Elway completed 316 of 542 passes for 3,970 yards and a career-best 26 touchdowns and 14 interceptions.  He threw for more than 300 yards on five occasions, also a career best.  He also rushed 40 times for 179 yards and one touchdown, with a long of 15.  He led the AFC in passing yards, and finished third in both completions and pass attempts.  Also, his fourth-quarter passer rating of 95.2 ranked third in the AFC and fifth in the NFL.  Elway moved into third on the NFL's all-time total offense list, surpassing Dan Fouts (43,516) when when his 309 total yards against Jacksonville raised his career total to 43,800.

 

1996-97:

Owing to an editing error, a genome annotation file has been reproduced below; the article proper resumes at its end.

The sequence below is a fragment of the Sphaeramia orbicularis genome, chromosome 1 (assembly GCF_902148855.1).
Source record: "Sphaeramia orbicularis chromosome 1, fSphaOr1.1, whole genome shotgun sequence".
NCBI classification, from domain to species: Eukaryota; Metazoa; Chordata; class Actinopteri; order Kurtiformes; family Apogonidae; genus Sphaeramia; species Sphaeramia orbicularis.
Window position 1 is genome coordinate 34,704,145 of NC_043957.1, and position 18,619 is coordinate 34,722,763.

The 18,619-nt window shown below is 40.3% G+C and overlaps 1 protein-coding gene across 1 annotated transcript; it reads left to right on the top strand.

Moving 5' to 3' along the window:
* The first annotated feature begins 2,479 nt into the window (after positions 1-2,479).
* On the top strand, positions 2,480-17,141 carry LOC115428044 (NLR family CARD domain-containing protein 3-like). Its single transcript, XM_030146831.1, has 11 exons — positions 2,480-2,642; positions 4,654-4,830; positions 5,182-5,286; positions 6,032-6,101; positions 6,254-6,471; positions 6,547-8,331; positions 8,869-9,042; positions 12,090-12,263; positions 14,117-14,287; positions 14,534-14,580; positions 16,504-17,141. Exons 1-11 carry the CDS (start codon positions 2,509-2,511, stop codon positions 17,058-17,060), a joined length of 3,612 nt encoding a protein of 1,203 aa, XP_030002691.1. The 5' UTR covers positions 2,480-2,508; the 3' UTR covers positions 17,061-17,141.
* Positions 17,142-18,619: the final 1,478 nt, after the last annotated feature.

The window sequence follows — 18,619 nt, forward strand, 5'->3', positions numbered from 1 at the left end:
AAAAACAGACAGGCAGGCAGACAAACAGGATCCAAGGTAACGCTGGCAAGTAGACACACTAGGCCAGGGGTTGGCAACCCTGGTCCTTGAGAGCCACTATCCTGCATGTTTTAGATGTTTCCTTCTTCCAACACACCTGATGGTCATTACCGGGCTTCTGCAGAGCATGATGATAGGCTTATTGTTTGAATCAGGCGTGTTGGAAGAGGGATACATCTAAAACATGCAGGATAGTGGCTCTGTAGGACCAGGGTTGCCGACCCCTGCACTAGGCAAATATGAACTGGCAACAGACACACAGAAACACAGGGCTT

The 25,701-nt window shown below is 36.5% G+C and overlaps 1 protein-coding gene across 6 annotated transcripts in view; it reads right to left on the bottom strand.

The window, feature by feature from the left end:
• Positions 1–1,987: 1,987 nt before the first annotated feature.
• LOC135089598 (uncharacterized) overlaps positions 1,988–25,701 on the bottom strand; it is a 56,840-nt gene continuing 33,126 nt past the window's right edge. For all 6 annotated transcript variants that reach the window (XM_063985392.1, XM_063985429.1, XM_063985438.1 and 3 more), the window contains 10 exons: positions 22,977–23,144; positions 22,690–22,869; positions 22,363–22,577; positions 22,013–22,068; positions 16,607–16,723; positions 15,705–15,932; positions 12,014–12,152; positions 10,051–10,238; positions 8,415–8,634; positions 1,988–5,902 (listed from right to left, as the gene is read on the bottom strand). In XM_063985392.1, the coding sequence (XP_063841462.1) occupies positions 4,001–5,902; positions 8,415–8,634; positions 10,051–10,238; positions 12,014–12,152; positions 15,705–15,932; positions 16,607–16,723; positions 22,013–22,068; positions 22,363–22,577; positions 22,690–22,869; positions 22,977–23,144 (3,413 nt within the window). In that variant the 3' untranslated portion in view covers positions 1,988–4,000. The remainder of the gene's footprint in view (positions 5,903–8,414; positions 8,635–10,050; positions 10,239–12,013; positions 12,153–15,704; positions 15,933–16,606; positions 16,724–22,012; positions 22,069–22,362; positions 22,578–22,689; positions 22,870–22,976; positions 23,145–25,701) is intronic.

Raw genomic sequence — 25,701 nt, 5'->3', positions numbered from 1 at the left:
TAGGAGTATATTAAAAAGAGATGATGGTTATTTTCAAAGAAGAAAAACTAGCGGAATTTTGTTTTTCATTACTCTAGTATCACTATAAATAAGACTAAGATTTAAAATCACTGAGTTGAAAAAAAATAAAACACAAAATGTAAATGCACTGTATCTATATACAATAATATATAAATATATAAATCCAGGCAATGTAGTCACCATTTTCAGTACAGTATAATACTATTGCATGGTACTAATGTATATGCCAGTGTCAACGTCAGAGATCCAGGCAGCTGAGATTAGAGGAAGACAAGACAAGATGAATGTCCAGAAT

Elway earned his fifth Pro Bowl selection as he started 15 regular-season games and passed for 3,328 yards and 26 touchdowns, which tied a career high and franchise record set the year before.  Elway led the AFC in quarterback rating, was second in completion percentage, third in touchdown passes and fifth in passing yardage, completions, and attempts.  His start at Seattle in September marked the 192nd game he has played in his career -- the most by any player in Broncos franchise history, surpassing Tom Jackson who played in 191 games from 1973-86. Elway was named AFC Offensive Player of the Month for October, a period in which he surpassed the 3,000-yard career rushing mark with a then-career-high 62 yards against Kansas City, joining Fran Tarkenton as the only quarterbacks in NFL history to throw for more than 40,000 yards and rush for more than 3,000 in a career.  He also went over the 3,000-yard passing mark against the Seahawks, marking the 11th time in his career that he has accomplished this feat.  With Denver's 24-19 win over the Raiders, Elway also surpassed Tarkenton as the winningest starting quarterback in NFL history. During the 1997 offseason, Elway had surgery on his right shoulder.  The Broncos were favored to go to the Super Bowl, but lost in a dissapointing playoff game against Jacksonville.